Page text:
He Taught Them Saying: Overview of the Sermon on the Mount
Series: Matthew - Blessed
Speaker: Brad Snyder
Scripture Text: Matthew 5:1-2
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- Do you identify with the feeling that life is pretty hectic, and that finding times for the Bible is difficult? Do you feel like you’re able to slow down and listen to Jesus and his word? Brad mentioned that Matthew 5:1-2 is written in such a way that Matthew is slowing down his narrative, so that we will stop, and really pay attention to what comes after. As a group, discuss how to insert some intentionality into your life in order to slow down and listen to Jesus’ word. Are there things you’ve done in your day/schedule to make time for others, and especially for Jesus, more likely to happen? If you have a routine to prepare your heart for Sunday morning, it may encourage the group to hear that as well!
- The Sermon on the Mount is one of the most familiar passages in the Bible – even to unbelievers know many of the passages well. On Sunday, Brad spoke about how to rightly approach these chapters. How have you thought about the Sermon in the past? Are these guidelines to aim at, a set of impossible/unrealistic tasks, or something else? (Leaders: Brad said that here Jesus is preaching a sermon telling us what we need to repent of and turn from, what we need to turn to, and what the Kingdom is like).
- Read Matthew 5:21-48 together. It certainly seems that Jesus is demanding far more from his disciples than even the Old Testament Law demands. He even ends this section saying “You must be perfect, as your heavenly Father is perfect.” But what kind of perfection is Jesus aiming at? In other words, is he aiming at a perfect outward conformity to the law, or something even deeper? (Leaders: Brad mentioned that Jesus is essentially saying “In my Kingdom, I’m not going to settle for only obedient actions, I want your heart conformed to mine. You must reflect the image your heavenly Father!”)
- How can Jesus demand so much of his disciples? Could Moses have ever preached that adultry went beyond outward actions, or that murder is first manifested in an angry heart? Discuss some of the differences between the expectations of the Mosaic Law and what Jesus is saying here (Leaders: the key differences between the law of Moses and the Sermon on the Mount are that the law could never save us but only drove us to a need for God/Christ’s grace, and that in His new covenant Jesus has given us a heart of flesh and his own Spirit. He never asks us to do something He won’t help us do. He is aiming at changing our hearts, knowing that actions will follow).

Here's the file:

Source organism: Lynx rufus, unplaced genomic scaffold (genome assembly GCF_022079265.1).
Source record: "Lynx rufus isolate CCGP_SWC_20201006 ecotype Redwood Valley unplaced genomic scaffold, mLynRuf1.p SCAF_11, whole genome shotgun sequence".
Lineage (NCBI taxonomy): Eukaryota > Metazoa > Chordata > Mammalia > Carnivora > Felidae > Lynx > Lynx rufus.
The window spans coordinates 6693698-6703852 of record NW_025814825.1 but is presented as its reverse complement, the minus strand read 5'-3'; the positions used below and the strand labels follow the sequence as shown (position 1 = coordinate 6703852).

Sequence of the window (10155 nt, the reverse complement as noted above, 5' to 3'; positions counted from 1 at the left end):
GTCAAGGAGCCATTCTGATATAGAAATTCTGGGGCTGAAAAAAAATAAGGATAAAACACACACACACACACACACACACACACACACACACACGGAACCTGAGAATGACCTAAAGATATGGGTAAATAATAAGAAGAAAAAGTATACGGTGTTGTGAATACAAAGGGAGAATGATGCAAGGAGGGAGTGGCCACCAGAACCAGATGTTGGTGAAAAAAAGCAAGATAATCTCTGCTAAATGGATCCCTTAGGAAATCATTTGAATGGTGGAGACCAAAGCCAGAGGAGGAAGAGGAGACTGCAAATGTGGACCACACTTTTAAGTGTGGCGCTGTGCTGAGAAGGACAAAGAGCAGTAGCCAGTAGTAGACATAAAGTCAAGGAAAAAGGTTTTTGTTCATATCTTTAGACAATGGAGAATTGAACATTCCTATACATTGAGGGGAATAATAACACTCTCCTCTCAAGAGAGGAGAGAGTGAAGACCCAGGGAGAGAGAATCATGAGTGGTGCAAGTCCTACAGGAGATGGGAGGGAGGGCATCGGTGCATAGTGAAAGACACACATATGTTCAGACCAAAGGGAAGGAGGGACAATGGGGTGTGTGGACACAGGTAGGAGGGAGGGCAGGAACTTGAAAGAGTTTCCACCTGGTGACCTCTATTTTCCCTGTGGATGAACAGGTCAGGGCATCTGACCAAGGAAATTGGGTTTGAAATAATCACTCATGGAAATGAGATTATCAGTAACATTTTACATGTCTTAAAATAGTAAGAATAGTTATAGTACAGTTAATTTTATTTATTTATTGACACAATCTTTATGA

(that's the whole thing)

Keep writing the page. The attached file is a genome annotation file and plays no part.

- In chapter seven, Jesus describes those working to get into the kingdom of heaven as thorny bushes trying to produce fruit, as those following a wide path when a narrow one is required, and as those building their house on a foundation which would never meet Upper Arlington’s building codes! After three chapters of learning about what people in this kingdom look like, we realize that Jesus also has an odd way of bringing people into his kingdom: how does he do it? How did He make a way into this kingdom, and how does one enter it? (Leaders: These questions lead us back to the cross, the only place Jesus went on Earth where his disciples could not follow. The cross is central to understanding our entrance into the kingdom of God, and must be brought to the fore again and again as we gratefully contemplate and discuss life in the kingdom).
Closing: let’s read through the beatitudes together, and praise God that Jesus surrendered the blessedness of heaven, becoming a curse, so that we may inherent the blessedness of salvation, the joy of a kingdom, and hope eternal life.
Takeaway: How concerned are you with outward conformity to self-created (or even biblical) standards, rather than first surrendering the main object of Christ’s attention, your heart? This week spend some time with the Lord. Slow down, and perhaps slowly read through the Sermon on the Mount; drawing near to the Lord in prayer, examining your heart, and confessing ways you might have tried to earn a righteousness that Christ has already paid for.